Date of Award
Bonnie Clark, Ph.D.
Dean J. Saitta
Amache, Japanese American internment, Object agency, Object biography
This project investigates the meaning of Japanese American families' personal possessions associated with internment through the concepts of object biography and object agency. It uses material culture analysis to help anthropologists understand the Japanese American internment experience, specifically through a case study at Amache, the Japanese American internment camp in southeastern Colorado. Five semi-structured phone interviews, and one structured email interview, are the primary data used to explore the importance of material culture associated with the site and to help preserve the cultural heritage of Amache. Object agency and object biography are key components of the new material culture theory. In this project, object biography concerns how examining different meanings, values, uses, and contexts over time can help anthropologists better understand the Japanese American internment experience. Object agency involves analyzing the relationship between former internees' families and their personal possessions. One of the crucial ways to investigate this concept is understanding why museum donors decided to donate their family items to a museum. It also involves why objects were donated specifically to the Amache museum, instead of to other museums that have Japanese American collections. This thesis suggests there are multiple patterns and themes in the relationships between museum donors and their objects that relate to the Japanese American internment experience.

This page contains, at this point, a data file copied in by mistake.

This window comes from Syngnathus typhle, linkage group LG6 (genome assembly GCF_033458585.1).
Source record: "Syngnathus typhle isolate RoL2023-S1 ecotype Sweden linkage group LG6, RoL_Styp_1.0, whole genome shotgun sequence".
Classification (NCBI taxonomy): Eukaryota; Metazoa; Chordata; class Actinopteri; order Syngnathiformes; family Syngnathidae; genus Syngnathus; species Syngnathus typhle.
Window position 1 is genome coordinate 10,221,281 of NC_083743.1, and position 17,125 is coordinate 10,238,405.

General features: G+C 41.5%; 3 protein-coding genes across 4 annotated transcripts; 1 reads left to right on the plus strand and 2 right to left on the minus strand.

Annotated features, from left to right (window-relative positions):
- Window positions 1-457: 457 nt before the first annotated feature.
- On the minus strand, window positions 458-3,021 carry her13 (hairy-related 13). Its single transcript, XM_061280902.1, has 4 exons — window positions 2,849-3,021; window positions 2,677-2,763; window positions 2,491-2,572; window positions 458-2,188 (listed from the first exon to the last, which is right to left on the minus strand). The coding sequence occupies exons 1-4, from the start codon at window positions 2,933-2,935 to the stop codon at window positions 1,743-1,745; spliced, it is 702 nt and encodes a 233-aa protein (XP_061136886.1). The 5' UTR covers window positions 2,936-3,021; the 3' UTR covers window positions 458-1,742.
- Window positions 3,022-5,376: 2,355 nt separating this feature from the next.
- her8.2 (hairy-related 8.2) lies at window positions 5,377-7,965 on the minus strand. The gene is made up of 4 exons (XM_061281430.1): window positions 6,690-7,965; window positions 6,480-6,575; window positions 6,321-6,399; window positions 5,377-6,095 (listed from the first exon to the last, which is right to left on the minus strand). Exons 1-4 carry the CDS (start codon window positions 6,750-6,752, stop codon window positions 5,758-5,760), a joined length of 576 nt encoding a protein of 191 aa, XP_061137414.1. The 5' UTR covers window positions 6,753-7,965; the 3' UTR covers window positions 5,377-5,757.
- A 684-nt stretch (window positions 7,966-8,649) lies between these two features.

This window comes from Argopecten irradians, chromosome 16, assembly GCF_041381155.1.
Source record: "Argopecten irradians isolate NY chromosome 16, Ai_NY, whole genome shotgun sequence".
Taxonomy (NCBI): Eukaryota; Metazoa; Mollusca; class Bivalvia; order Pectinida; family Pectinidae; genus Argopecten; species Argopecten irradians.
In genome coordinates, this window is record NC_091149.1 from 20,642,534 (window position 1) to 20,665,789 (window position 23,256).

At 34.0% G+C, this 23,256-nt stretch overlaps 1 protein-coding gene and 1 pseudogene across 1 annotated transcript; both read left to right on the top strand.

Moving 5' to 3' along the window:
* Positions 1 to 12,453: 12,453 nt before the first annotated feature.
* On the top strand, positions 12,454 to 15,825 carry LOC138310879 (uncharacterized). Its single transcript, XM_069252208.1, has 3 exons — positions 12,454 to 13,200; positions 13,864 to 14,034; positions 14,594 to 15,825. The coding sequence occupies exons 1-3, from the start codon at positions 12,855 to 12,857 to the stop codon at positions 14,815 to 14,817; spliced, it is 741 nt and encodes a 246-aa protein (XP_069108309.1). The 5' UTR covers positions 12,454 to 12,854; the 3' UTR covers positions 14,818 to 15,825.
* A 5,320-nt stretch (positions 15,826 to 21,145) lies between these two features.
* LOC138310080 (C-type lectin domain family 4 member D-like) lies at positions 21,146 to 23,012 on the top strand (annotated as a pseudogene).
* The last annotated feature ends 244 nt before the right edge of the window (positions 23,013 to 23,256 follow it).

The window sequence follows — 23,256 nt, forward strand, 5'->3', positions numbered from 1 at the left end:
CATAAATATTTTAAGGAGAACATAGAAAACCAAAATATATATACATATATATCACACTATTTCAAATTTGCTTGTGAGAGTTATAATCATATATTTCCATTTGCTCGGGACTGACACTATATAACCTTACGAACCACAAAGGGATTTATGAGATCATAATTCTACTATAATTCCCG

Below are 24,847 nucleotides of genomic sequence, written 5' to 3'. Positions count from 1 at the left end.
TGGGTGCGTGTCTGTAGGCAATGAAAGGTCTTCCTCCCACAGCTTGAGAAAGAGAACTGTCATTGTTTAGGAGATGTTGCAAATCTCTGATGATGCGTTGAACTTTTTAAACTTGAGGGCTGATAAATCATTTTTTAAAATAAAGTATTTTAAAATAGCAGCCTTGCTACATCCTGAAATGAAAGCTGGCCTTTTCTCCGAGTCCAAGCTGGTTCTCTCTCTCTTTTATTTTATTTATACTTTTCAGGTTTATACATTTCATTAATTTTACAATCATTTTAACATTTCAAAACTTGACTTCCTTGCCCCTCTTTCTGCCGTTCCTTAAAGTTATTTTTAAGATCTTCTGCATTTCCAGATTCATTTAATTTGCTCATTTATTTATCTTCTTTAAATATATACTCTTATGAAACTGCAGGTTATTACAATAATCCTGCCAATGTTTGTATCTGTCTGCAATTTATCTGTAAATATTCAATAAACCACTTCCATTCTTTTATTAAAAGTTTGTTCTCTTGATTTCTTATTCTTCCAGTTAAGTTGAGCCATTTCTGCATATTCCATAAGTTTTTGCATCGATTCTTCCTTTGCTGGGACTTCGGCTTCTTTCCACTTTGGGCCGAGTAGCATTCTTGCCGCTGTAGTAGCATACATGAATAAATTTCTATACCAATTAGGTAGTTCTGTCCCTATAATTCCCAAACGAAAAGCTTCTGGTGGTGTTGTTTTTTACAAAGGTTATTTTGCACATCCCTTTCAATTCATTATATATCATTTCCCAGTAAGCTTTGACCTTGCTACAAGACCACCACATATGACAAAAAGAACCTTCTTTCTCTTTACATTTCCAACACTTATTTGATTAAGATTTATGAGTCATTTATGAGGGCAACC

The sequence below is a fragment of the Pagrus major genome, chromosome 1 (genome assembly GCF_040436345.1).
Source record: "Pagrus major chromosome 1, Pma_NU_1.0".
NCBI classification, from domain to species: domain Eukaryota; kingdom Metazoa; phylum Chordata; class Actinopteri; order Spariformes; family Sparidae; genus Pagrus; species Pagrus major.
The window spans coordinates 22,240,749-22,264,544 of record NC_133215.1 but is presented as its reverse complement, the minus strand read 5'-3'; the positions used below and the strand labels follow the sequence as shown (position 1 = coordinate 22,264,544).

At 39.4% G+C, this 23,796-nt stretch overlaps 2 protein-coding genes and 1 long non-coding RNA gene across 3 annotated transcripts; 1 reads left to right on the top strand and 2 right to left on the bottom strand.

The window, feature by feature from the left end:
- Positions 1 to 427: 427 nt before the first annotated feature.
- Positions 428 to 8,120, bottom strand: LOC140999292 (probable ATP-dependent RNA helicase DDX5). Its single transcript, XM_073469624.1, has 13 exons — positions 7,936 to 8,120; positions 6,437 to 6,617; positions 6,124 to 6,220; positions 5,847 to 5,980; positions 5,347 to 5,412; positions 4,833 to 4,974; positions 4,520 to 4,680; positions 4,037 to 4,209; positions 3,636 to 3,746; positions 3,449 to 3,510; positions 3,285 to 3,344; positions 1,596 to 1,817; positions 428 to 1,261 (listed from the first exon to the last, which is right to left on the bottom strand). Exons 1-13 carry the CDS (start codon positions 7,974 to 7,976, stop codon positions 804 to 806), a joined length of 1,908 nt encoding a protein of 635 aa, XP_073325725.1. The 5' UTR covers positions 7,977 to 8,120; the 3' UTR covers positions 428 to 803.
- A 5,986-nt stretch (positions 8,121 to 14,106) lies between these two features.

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Cruz, Rebecca Michele, "The Role of Amache Family Objects in the Japanese American Internment Experience: Examined Through Object Biography and Object Agency" (2016). Electronic Theses and Dissertations. 1184.
Received from ProQuest
Rebecca Michele Cruz
Museum Studies, Cultural Anthropology